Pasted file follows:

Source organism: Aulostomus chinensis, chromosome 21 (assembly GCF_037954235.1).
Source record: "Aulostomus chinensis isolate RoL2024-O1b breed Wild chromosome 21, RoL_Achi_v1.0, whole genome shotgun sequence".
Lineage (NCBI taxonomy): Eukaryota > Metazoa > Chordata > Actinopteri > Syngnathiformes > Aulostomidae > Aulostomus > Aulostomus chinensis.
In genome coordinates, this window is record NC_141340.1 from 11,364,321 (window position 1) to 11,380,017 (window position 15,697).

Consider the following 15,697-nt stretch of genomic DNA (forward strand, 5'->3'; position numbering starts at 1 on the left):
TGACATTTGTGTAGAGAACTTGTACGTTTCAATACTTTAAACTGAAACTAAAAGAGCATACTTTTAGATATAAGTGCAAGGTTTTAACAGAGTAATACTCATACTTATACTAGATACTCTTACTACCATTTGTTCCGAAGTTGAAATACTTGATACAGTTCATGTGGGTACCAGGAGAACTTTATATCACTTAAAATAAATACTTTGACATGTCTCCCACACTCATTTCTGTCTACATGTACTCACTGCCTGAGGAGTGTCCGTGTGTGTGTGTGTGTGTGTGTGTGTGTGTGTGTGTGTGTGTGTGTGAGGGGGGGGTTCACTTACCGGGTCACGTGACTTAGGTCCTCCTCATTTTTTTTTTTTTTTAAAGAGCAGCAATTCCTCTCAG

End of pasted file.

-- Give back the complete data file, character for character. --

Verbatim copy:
Source organism: Aulostomus chinensis, chromosome 21 (assembly GCF_037954235.1).
Source record: "Aulostomus chinensis isolate RoL2024-O1b breed Wild chromosome 21, RoL_Achi_v1.0, whole genome shotgun sequence".
Lineage (NCBI taxonomy): Eukaryota > Metazoa > Chordata > Actinopteri > Syngnathiformes > Aulostomidae > Aulostomus > Aulostomus chinensis.
In genome coordinates, this window is record NC_141340.1 from 11,364,321 (window position 1) to 11,380,017 (window position 15,697).

Consider the following 15,697-nt stretch of genomic DNA (forward strand, 5'->3'; position numbering starts at 1 on the left):
TGACATTTGTGTAGAGAACTTGTACGTTTCAATACTTTAAACTGAAACTAAAAGAGCATACTTTTAGATATAAGTGCAAGGTTTTAACAGAGTAATACTCATACTTATACTAGATACTCTTACTACCATTTGTTCCGAAGTTGAAATACTTGATACAGTTCATGTGGGTACCAGGAGAACTTTATATCACTTAAAATAAATACTTTGACATGTCTCCCACACTCATTTCTGTCTACATGTACTCACTGCCTGAGGAGTGTCCGTGTGTGTGTGTGTGTGTGTGTGTGTGTGTGTGTGTGTGTGTGTGTGAGGGGGGGGTTCACTTACCGGGTCACGTGACTTAGGTCCTCCTCATTTTTTTTTTTTTTTAAAGAGCAGCAATTCCTCTCAG